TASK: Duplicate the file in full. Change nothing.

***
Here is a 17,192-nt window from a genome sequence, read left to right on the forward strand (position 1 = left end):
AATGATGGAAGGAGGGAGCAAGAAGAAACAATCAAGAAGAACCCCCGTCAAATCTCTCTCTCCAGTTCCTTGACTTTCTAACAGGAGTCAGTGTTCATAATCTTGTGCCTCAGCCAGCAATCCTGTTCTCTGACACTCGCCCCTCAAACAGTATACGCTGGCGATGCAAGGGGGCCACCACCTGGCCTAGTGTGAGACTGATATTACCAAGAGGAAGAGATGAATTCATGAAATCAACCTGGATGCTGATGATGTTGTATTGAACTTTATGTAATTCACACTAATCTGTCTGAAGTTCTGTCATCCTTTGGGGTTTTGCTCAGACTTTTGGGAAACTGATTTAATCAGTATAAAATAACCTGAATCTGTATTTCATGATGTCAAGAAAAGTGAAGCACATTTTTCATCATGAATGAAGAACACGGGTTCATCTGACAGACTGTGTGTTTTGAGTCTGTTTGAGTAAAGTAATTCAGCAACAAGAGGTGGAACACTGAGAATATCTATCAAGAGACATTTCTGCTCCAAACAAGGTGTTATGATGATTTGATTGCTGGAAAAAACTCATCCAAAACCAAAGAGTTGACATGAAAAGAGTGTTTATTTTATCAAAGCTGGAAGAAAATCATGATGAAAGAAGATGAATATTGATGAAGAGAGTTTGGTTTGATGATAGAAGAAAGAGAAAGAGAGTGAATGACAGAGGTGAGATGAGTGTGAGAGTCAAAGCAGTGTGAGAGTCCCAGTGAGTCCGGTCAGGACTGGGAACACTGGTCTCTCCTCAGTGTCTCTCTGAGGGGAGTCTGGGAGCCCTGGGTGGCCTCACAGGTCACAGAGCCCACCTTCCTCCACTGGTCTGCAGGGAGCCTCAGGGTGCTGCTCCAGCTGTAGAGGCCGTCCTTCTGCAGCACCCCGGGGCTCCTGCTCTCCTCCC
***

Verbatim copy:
Here is a 17,192-nt window from a genome sequence, read left to right on the forward strand (position 1 = left end):
AATGATGGAAGGAGGGAGCAAGAAGAAACAATCAAGAAGAACCCCCGTCAAATCTCTCTCTCCAGTTCCTTGACTTTCTAACAGGAGTCAGTGTTCATAATCTTGTGCCTCAGCCAGCAATCCTGTTCTCTGACACTCGCCCCTCAAACAGTATACGCTGGCGATGCAAGGGGGCCACCACCTGGCCTAGTGTGAGACTGATATTACCAAGAGGAAGAGATGAATTCATGAAATCAACCTGGATGCTGATGATGTTGTATTGAACTTTATGTAATTCACACTAATCTGTCTGAAGTTCTGTCATCCTTTGGGGTTTTGCTCAGACTTTTGGGAAACTGATTTAATCAGTATAAAATAACCTGAATCTGTATTTCATGATGTCAAGAAAAGTGAAGCACATTTTTCATCATGAATGAAGAACACGGGTTCATCTGACAGACTGTGTGTTTTGAGTCTGTTTGAGTAAAGTAATTCAGCAACAAGAGGTGGAACACTGAGAATATCTATCAAGAGACATTTCTGCTCCAAACAAGGTGTTATGATGATTTGATTGCTGGAAAAAACTCATCCAAAACCAAAGAGTTGACATGAAAAGAGTGTTTATTTTATCAAAGCTGGAAGAAAATCATGATGAAAGAAGATGAATATTGATGAAGAGAGTTTGGTTTGATGATAGAAGAAAGAGAAAGAGAGTGAATGACAGAGGTGAGATGAGTGTGAGAGTCAAAGCAGTGTGAGAGTCCCAGTGAGTCCGGTCAGGACTGGGAACACTGGTCTCTCCTCAGTGTCTCTCTGAGGGGAGTCTGGGAGCCCTGGGTGGCCTCACAGGTCACAGAGCCCACCTTCCTCCACTGGTCTGCAGGGAGCCTCAGGGTGCTGCTCCAGCTGTAGAGGCCGTCCTTCTGCAGCACCCCGGGGCTCCTGCTCTCCTCCC